Classic Rock Magazine asked the members of Def Leppard, “[What] is your favourite Leppard album?”

Joe Elliott:

“Wow! Who is your favourite child? Tough one! I have a massive love for Yeah!, our covers album, because those songs are my childhood on one disc, and I think on Def Leppard we proved – if to no one but ourselves – that we can still write great songs and have a good time creating new music. But logic dictates Hysteria is obviously the most important album we ever made. It captured a moment in time that seems to be lasting forever… long may it last.”

Phil Collen:

Hysteria. We actually changed the way that music sounded on the radio. Mutt bridged that gap between pop and rock. Pyromania was a bit like that, but with Hysteria it had a further-reaching effect. And Mutt really deserves the credit. He would push us: “This is average. But we’ve got to be great.”

There was something so pioneering about it. Y’know, like the Stones were a blues band, then all of a sudden the band that was doing Little Red Rooster was writing You Can’t Always Get What You Want. They went through a whole different thing. I think that’s what happened with us. And it kinda changed the way a lot of people approached rock music.”

Rick Allen:

“It changes. But what was one of our seemingly least popular albums has became one of my favourites – Slang [1996]. We were reeling from the fallout of the whole Seattle scene, and that album was a great opportunity to get back to basics. It wasn’t as polished, and maybe that was more the sound that would have happened to the band had we not met up with Mutt Lange.”

Rick Savage:

“I loved Pyromania and how it set the band up, but I’d have to choose Hysteria. Just the quality and depth of the songs. Whenever you hear any of those tracks on the radio, even all this time later, it doesn’t sound dated for a 1987 album.”

Vivian Campbell:

“[From my time in the band] I think Songs From The Sparkle Lounge [2008] felt the most comfortable, because it was so easy to make. We didn’t intellectualise it. Frequently there’s a concept that comes before the music – y’know, a discussion about what kind of album we want to make. But with Sparkle Lounge we didn’t sweat it. My theory is that it came on the heels of the Yeah! covers album [2006], where it was like painting by numbers. And I kinda feel like there was a bit of that same ethic and thought process about it.”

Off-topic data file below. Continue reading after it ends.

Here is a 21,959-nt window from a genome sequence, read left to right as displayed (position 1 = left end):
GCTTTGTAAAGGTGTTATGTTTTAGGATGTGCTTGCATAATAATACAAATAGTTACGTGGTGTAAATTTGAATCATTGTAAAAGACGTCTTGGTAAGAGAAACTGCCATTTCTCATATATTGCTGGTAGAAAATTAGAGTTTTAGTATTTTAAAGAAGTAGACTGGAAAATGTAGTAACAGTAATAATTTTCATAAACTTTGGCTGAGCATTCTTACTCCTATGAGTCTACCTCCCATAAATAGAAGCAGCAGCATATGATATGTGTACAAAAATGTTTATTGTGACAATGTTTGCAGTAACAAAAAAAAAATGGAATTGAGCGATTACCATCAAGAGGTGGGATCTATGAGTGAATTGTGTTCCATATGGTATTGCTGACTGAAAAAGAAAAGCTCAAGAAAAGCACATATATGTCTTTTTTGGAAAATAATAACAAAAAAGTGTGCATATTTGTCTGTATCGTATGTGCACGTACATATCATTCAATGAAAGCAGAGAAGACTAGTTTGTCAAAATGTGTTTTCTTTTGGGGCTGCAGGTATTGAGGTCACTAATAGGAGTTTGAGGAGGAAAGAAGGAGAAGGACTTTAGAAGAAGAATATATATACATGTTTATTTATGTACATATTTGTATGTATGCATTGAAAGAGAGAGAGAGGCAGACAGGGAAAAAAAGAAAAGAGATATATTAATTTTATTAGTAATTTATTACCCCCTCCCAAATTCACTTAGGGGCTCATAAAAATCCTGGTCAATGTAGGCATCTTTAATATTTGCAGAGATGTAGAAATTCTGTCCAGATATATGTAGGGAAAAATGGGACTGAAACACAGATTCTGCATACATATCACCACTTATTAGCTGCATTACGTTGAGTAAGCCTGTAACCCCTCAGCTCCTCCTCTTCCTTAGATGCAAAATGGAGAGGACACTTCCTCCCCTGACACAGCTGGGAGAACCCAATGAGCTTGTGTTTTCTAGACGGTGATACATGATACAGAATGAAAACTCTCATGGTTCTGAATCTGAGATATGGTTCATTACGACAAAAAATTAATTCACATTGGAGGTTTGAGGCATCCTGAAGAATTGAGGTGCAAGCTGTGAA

source: Classic Rock via

12 Responses

  1. 1. Pyromania
    2. Hysteria
    3. High N Dry
    4. Adrenalized
    5. Slang

    Pyromania was one of my first cassettes, and I wore it out at 11 years old. I was in HSchool when Hysteria came out and a big part of my teenage soundtrack.

  2. Interesting to know the favorites of the band members, but more interesting to know why they are their favorites and what the favorite album means /represents to each member.

    From a personal music preference standpoint, the top 2 for me are:

    1. High N Dry
    2. On Through the Night

    These two are, by far and away, my favorite albums. I know a lot of fans hold Pyromania in high regard, even ahead of High N Dry, but I just don’t get it. I just don’t think it has the hard edged music of High N Dry or On Through the Night. But that’s one of the great things about music…..we all have options/opinions of the bands we individually prefer, type of music we prefer, albums we prefer, etc…..

  3. On Through The Night for me and it’s not even close. I saw ’em open for Pat Travers on that 1st tour and played the shit outta that one and it’s really the only one I still grab when I want to hear some classic Def Leppard NWOBHM. I was disappointed with High n’ Dry when it came out but it does have it’s moments, Pyromania has even less of those moments. Everything later just bores me.

  4. My favorites are;

    1. High N Dry
    2. Pyromania
    3. On Through the Night
    4. Adrenalize
    5. Hysteria

    After Andrenalize, I stopped buying Def Leppard records. Hysteria, while I completely understand was a HUGE hit for the band, definitely disappointed me as a fan. I bought Adrenalize hoping they would return to a more hard-edged sound. I thought a few of the songs were a little harder-edged (“Make Love Like a Man”, and “Tear It Down”), but overall it was just another Hysteria. I stopped being a Def Leppard fan after that.

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